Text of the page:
Company: Griffin Technology
Compatible: iPhone, iPhone 3G
Griffin AirCurve iPhone Sound Amplifier
Over the past month, Griffin has released two very different docks: Simplifi, the hybrid memory card reader, USB hub, and iPod/iPhone synchronization dock, and AirCurve ($20), a decidedly low-tech product with a single purpose: it amplifies the sound from an iPhone or iPhone 3G's bottom-mounted speaker. As a cheaper alternative to adding an additional dedicated speaker to these devices, AirCurve does what it's supposed to do, but you shouldn't expect either high fidelity sound or -- critically -- speakerphone functionality while the iPhone is docked.
Unlike most of the opaque electronic docks we’ve tested, AirCurve is completely up front about what it is and is not: there is nothing electronic inside, and the box is made from two transparent plastic halves that are held together with metal screws. Once you insert one of the two included iPhone-sized rubber dock adapters—they fit only iPhone or iPhone 3G, no other device—you can see that AirCurve is doing nothing more than channeling the speaker’s sound from a small hole to a big one like a horn or a cave. Griffin has designed the dock with one other hole, a pass-through port in the center, which allows you to self-supply a USB cable and feed it through the bottom of the unit if you want to charge or sync your iPhone while it’s being used.
Note that all of this is the opposite of the typical iPhone audio accessory approach—electronic, expensive, and flashy. Instead, Griffin approached AirCurve as a cost-cutting exercise, a fact which we’ve viewed with a mix of interest and skepticism: was it really a smart idea to leave out the dock cable? Do people really want an ultra-budget passive amplification option rather than a $20-$30 speaker? And if they did, would they want something so big—roughly 3.5” deep by 4.75” wide by 1.8” tall, or roughly three times the iPhone’s thickness and larger in the other dimensions as well—that’s non-pocketable, unlike most of the low-end speakers we’ve tested?
You’ll have to make up your own mind on these subjects, but here are our opinions. First, it’s hard to argue with the dock’s delivery on its promise: we tested AirCurve against $20 and $30 pocket speaker options, including Macally’s IP-A111, and found that Griffin’s solution produced dramatically louder volume without requiring batteries or any electronic parts. Notably, the IP-A111 was barely louder than the iPhone 3G’s integrated speaker, so adding these devices together does little good, and while the original iPhone’s speaker is quieter than the IP-A111, the device’s recessed headphone port and interference also create compatibility issues. By comparison, AirCurve provides a cheap, legitimate, and physically compatible solution for iPhone amplification.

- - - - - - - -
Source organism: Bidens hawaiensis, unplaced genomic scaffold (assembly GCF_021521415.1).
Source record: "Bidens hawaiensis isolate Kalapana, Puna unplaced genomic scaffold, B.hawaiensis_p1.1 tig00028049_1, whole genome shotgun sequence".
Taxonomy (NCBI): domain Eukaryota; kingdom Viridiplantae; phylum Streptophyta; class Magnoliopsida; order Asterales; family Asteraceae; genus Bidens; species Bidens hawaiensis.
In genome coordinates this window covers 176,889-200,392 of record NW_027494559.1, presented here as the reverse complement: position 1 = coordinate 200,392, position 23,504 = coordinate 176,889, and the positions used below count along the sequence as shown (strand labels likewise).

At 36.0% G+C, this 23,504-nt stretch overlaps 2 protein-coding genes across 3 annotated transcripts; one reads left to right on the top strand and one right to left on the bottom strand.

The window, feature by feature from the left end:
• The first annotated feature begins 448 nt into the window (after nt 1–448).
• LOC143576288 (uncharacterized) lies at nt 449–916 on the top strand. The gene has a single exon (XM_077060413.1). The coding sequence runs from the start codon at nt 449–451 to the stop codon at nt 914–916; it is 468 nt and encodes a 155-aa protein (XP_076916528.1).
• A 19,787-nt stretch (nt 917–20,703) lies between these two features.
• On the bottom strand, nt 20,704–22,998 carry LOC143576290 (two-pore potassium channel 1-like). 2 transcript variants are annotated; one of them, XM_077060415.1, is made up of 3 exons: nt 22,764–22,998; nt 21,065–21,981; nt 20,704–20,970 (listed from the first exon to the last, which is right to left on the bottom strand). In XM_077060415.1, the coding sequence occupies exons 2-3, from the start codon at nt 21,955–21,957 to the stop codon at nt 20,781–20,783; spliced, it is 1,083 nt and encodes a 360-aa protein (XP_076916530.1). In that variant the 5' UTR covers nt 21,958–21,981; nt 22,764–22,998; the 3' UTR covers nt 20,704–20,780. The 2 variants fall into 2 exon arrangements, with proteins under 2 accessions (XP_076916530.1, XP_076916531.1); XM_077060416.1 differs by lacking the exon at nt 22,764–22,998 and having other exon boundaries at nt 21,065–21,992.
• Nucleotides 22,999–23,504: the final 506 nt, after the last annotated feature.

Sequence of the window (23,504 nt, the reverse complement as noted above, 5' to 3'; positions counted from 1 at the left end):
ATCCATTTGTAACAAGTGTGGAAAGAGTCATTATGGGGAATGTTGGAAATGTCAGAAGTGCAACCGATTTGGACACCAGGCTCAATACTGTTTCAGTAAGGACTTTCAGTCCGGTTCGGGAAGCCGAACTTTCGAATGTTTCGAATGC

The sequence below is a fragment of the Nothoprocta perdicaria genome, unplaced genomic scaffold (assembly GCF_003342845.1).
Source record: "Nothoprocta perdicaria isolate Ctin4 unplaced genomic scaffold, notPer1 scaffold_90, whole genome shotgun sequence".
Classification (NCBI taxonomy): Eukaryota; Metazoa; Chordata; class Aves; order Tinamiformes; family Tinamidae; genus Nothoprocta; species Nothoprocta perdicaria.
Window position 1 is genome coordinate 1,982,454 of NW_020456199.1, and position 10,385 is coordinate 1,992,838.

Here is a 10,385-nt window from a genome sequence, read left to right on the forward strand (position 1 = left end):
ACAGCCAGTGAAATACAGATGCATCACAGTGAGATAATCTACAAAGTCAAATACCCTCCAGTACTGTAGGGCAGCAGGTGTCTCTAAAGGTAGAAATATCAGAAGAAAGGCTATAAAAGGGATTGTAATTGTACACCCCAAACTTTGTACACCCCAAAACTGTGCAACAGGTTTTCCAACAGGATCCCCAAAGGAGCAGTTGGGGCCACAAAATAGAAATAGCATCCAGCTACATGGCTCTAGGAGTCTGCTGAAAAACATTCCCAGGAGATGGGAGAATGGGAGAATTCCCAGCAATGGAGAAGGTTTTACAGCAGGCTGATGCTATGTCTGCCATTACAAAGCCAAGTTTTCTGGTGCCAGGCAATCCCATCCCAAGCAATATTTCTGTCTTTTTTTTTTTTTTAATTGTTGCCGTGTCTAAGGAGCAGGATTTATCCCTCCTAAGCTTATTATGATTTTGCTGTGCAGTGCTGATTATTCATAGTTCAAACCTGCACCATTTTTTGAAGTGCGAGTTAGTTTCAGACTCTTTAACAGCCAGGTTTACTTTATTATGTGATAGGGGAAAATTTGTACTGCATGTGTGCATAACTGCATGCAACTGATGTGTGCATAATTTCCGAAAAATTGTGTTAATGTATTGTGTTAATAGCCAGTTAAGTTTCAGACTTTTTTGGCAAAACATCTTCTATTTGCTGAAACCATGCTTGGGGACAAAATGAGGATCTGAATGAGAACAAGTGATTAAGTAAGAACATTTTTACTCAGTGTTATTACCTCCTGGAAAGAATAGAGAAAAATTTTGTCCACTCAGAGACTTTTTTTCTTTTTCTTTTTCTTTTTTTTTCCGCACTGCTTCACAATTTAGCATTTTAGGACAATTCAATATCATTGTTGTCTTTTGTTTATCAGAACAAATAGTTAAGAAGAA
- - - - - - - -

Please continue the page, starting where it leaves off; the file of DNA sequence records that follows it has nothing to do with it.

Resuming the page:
That said, we weren’t blown away by the sound quality. The amount and fidelity of sound that AirCurve puts out varies based on the volume and clarity of whatever’s docked inside; the newer 3G, turned up to maximum volume, is decidedly louder than the prior iPhone at its top volume level, but neither device is fantastically clear at its peak. Griffin claims up to 10 decibels of amplification, a number we wouldn’t dispute, but what it’s amplifying is a speaker that’s just good enough for speakerphone and casual listening—nothing more.
The single biggest issue we had with AirCurve was what it doesn’t do: it blocks the iPhone’s microphone, so you can’t use it as a passive speakerphone—it’s merely to make the speaker louder. Our editors’ uses of the iPhone on our desktops range from person to person, but as docks are concerned, we strongly prefer ones that let the bottom microphone work, and AirCurve doesn’t. You’ll need to pull the iPhone out of the dock and rest it on its back to make use of the microphone again. Apple was wise to avoid this issue in its own iPhone Docks.
Then there’s the cable issue. While we appreciate Griffin’s price-conscious rationale for leaving out a Dock Connector, the combination of the do-it-yourself cabling and rubber dock insert both make AirCurve seem cheap. Trying to stuff the cable in yourself and then having to manually connect it whenever you dock the iPhone reinforces this feeling every time you use the accessory. This is despite its otherwise solid construction and fine appearance.
Overall, AirCurve is a good but not stunning iPhone accessory. If you’re looking for amplification of the iPhone’s acceptable bottom speaker to a noticeably louder level—albeit to a point at which you’ll notice how low-fidelity the sound really is—it provides that functionality at a price point that’s hard to find objectionable. That said, if you’re looking for a desktop speakerphone option, a real charging and sync dock, or really good sound quality, you’ll want to look elsewhere.